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|R E V I E W B Y R I C H C L I N E||
dir-scr Eleanor Yule|
with Peter Mullan, Jodhi May, Anders W Berthelsen, Phyllida Law, Samantha Bond, Ralph Raich, Kenny Ireland, Kate Donnolly, Jan Wilson
release UK 30.Sep.05
Forbidden romance: May and Berthelsen
This is the kind of film you admire rather than like--a murky, muddy drama that probes into the dark recesses of the soul. Yule shows considerable skill as a director, although it's all a bit over-constructed.
Mike (Berthelsen) is hitchhiking through Scotland when he's picked up by a friendly doctor (Bond), who thinks a local farm might offer him work and lodging. Sure enough, blind farm owner Francis (Mullan) needs help. Alas, Francis' young wife Rachel (May) takes a shine to Mike. Francis may not be able to see, but he clearly knows the plot of Double Indemnity, as he becomes increasingly convinced that Mike is going to steal both Rachel and the farm.
Yule creates an enticingly moody atmosphere right from the start. The damp, gloomy setting establishes a foreboding tone that grows as Francis works himself into a lather of jealousy and suspicion. As do the other characters. The actors have plenty to sink their teeth into--the script gurgles with suppressed (or not-so-suppressed) passions and bitterness. Nobody can see, as it were, beyond the lies in and around them. Mullan rages brilliantly; May looks on in wide-eyed, possibly imagined horror; Mike tries to sort the truth from the lies in his own secretive past, let alone the present; even Law gets in on the fun, as Francis' angst-ridden mother.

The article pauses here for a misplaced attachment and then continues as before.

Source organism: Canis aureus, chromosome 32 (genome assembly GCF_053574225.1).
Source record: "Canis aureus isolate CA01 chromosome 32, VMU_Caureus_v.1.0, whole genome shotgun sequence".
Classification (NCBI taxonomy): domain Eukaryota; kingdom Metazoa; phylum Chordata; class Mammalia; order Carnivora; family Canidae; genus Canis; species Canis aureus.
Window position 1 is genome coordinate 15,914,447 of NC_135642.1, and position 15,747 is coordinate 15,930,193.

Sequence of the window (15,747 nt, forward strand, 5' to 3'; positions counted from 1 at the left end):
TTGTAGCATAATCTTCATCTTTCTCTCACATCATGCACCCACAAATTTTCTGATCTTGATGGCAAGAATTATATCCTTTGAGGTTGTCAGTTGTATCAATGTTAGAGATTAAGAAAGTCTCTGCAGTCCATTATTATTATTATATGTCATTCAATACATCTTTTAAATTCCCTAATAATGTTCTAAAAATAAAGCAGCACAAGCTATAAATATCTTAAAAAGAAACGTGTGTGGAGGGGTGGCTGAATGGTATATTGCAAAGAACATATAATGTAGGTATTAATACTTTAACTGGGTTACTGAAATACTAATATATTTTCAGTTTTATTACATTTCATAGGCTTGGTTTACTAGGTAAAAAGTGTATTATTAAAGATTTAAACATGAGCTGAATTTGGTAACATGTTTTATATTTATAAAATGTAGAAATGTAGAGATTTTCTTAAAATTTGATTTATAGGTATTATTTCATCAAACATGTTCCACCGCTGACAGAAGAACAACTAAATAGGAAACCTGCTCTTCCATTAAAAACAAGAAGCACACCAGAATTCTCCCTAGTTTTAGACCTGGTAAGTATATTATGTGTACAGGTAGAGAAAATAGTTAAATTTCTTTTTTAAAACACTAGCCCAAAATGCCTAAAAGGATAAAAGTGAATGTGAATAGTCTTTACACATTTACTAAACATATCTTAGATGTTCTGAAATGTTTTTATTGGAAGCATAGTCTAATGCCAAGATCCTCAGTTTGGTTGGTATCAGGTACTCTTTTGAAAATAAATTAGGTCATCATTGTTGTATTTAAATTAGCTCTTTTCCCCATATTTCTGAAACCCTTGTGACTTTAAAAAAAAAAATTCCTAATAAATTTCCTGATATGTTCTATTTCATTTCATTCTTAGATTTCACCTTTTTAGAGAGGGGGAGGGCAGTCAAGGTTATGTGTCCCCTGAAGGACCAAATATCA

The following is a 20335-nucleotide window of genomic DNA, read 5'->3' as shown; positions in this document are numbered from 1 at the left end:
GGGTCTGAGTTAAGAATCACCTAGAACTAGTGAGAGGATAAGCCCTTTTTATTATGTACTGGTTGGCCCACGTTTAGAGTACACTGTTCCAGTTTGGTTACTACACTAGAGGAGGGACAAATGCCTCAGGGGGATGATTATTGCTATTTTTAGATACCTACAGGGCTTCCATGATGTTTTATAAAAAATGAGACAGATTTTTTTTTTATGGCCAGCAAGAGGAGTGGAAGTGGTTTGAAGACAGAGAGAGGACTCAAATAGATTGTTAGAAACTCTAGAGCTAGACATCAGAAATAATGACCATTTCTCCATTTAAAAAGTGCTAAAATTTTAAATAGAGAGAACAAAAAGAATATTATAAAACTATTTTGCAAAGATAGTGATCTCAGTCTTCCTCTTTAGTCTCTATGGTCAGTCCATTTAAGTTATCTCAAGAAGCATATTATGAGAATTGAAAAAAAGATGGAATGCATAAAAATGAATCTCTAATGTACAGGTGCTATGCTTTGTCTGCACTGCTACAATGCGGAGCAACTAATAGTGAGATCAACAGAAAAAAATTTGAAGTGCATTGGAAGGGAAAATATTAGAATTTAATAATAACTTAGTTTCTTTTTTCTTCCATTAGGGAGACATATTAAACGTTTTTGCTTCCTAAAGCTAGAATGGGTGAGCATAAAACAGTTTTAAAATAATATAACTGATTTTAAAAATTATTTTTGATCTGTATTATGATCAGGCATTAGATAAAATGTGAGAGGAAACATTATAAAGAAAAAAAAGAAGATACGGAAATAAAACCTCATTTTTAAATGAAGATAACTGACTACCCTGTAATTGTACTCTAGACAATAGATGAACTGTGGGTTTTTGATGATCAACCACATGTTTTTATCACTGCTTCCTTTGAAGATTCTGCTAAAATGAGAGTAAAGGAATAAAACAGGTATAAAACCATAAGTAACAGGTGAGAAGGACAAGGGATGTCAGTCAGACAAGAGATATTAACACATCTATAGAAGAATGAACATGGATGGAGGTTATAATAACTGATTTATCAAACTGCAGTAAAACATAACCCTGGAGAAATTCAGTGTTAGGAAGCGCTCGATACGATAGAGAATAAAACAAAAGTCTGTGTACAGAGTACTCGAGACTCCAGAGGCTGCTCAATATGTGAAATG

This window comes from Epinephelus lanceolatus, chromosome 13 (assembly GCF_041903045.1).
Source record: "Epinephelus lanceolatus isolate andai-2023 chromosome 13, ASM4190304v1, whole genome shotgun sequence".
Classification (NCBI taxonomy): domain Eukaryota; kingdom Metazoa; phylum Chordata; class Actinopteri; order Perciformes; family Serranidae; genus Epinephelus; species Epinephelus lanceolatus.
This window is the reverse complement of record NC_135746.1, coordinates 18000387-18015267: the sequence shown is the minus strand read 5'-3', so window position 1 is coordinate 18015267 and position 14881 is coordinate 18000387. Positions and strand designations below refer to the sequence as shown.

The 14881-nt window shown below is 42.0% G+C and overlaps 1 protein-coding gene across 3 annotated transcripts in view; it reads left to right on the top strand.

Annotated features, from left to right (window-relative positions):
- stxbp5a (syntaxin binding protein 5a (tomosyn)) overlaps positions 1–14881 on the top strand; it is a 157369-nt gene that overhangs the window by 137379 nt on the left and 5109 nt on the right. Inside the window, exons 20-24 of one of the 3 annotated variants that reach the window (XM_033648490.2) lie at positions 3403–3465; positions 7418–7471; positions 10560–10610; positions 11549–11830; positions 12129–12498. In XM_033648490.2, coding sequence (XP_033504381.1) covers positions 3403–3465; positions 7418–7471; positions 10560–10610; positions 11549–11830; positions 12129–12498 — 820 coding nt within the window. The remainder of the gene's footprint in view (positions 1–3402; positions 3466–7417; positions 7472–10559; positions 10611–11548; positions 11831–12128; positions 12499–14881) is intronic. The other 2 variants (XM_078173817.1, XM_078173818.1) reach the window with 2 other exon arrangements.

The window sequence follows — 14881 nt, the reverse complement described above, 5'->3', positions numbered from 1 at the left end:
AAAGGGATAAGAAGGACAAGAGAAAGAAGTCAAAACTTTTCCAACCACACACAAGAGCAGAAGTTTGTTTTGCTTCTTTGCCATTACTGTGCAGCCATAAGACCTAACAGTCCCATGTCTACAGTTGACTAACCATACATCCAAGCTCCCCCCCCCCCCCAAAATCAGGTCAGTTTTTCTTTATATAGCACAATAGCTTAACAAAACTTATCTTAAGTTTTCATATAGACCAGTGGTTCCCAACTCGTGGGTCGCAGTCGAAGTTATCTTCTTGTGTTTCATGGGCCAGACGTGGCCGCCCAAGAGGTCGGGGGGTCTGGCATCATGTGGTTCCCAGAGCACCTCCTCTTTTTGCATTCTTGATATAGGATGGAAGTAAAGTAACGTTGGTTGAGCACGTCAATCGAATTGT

Yes, it's quite heavy, with little real-life humour to lighten the load. And the story gets increasingly complex and internalised--and gruesome. Heavy symbolism fills the story, from the bottomless blackness of the mud pit to Mike's glaring white flashbacks to the sudden burst of cheery daffodils. And the plot itself is equally suggestive, especially when it takes a startling, unnecessarily symmetrical turn in the end.
But along the way, Yule manages to send chills down our spines with some clever ghostly sequences, as well as the Hitchcock-style tale of a not-so-innocent man caught up in events beyond his control. On the other hand, Yule seems to see this as a particularly challenging love story. But there's just not enough believable passion between Mike and Rachel to propel the dramatic intensity. And in the end, despite the style and depth, it feels somewhat pointless.
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© 2005 by Rich Cline, Shadows on the Wall
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